A shout out for Citrus College’s nursing programs
by Laura J. Bollinger | Special to the Courier
The United States is in the midst of a nursing shortage. Due to a number of factors, including an aging population and a retiring workforce, the need for nurses continues to rise. In fact, the U.S. Bureau of Labor Statistics recently projected that more than 275,000 additional nurses will be needed by 2030.
Thankfully, Citrus College is doing its part by offering high-quality, affordable nursing programs that produce nurses who care for our local communities, including Claremont.
Led by Noemi Barajas, DNP, interim director of health sciences, the nursing programs at Citrus College offer multiple degree and certificate options for students seeking to work in the health care field. Pathways include associate degrees in registered nursing or vocational nursing, a certificate in vocational nursing, and certified nurse assistant or home health aide skill awards.
Whereas other schools may accept more students, Citrus College admits smaller cohorts in the registered nursing program, providing them with the ability to work more closely with instructors, counselors, and peers. The registered nursing program receives approximately 500 applications annually and accepts only 30 to 32 students. However, other Citrus College nursing programs, including vocational nursing, accept more students.
“Being small has its benefits,” Barajas said. “Not only do we have excellent pass rates for the National Council Licensure Examination – or NCLEX – we also have students come back and teach because they had such positive experiences. Currently, five Citrus College alumni are teaching in our health sciences department.”
In addition to preparing students for nursing careers, the program also makes connections with surrounding communities. For example, Shawna Weiner, director of nursing at Claremont Manor Care Center, began her nursing journey as a Citrus College student in 2015 when she enrolled in the certified nurse assistant program after earning degrees in biological and physical sciences and mathematics.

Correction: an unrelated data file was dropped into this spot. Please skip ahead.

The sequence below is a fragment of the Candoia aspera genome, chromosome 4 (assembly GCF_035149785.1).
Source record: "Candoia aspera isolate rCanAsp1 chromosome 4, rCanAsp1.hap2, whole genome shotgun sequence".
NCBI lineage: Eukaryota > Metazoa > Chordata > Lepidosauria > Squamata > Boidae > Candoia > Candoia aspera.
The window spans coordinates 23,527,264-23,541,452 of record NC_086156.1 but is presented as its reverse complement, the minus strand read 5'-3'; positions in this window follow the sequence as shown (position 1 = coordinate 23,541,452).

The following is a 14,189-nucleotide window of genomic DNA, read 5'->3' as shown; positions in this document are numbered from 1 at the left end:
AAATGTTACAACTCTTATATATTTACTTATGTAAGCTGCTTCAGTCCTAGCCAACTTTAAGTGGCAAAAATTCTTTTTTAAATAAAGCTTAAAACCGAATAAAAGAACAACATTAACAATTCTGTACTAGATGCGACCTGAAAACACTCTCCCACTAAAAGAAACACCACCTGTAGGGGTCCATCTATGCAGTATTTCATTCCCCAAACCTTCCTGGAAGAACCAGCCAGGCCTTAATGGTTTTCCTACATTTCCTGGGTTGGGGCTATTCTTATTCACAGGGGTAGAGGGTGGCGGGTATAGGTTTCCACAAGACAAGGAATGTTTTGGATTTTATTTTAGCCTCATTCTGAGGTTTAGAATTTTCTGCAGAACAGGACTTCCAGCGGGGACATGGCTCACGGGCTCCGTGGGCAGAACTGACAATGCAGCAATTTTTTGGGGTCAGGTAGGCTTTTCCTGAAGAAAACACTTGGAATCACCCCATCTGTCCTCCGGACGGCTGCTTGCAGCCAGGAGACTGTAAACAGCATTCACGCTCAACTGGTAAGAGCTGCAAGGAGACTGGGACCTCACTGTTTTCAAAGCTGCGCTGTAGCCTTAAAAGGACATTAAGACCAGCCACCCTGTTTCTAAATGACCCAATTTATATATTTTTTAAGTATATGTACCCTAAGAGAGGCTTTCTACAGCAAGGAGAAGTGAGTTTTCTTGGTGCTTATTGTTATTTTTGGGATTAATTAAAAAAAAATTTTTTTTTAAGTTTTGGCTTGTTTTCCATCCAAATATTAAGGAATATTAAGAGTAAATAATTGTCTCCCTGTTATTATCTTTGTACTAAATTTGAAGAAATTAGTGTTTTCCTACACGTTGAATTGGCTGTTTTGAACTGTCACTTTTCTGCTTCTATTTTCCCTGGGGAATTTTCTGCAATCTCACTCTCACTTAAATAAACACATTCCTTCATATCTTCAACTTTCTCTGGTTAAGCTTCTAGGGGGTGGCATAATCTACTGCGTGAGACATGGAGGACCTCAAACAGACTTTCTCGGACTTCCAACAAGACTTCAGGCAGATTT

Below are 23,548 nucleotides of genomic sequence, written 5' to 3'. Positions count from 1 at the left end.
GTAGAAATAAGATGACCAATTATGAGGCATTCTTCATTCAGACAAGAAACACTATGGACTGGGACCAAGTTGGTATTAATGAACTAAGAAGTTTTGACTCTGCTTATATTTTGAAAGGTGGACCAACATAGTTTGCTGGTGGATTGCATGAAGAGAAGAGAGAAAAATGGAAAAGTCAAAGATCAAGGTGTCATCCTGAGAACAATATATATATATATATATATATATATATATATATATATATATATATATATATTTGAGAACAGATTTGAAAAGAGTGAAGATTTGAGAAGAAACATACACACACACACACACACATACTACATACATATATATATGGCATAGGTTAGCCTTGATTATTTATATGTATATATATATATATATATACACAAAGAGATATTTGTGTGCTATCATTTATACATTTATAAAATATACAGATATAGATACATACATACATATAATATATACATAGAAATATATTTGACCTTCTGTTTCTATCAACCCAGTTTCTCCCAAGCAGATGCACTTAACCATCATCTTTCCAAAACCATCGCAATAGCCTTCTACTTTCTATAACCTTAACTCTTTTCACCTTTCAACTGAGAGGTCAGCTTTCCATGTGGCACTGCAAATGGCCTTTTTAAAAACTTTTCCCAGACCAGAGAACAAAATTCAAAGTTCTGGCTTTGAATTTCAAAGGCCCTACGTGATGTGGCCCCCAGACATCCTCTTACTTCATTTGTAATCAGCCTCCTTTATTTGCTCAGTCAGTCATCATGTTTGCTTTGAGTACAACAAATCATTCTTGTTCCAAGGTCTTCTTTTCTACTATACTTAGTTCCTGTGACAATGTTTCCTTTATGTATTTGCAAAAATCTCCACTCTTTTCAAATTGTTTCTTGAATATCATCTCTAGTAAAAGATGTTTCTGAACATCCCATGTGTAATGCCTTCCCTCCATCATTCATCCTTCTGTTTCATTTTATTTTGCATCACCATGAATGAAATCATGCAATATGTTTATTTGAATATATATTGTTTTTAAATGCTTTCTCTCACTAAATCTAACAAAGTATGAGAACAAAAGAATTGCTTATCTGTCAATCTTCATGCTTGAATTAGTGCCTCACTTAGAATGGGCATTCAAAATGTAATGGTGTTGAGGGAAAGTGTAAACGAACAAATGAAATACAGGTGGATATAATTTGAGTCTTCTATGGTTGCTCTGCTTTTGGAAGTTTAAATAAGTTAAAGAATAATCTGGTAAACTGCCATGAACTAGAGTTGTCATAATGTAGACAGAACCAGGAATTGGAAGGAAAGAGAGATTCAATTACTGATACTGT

“I realized I wanted to pursue nursing when I was a senior in high school,” Weiner said. “I wasn’t completely sure, but I knew that getting my associate degree for pre-nursing would be the right start.”
After spending several years as a certified nurse assistant, Weiner returned to Citrus in 2018 to earn her associate degree in registered nursing.
As a student, Weiner worked at Claremont Manor Care Center and helped lay the groundwork for the facility to be used as a clinical site for a Citrus College gerontology course. Thanks to her efforts, Citrus nursing students now use Claremont Manor Care Center for their clinical rotations.
“I am very grateful for all the opportunities that I have had both attending Citrus College and working with them as a professional nurse,” Weiner said. “They’ve continued to support me after graduation, and I look forward to a continued partnership with the college.”
As the representative of Claremont and portions of Pomona and La Verne on the Citrus Community College District Board of Trustees, I am proud of the amazing work being done by the college’s nursing programs. Our graduates are making an impact in the community, and local employers value Citrus College-trained students.
For those looking to enter the health care field, I encourage you to consider Citrus College. To learn more, visit citruscollege.edu/academics.
Laura J. Bollinger represents Claremont on the Citrus Community College District Board of Trustees.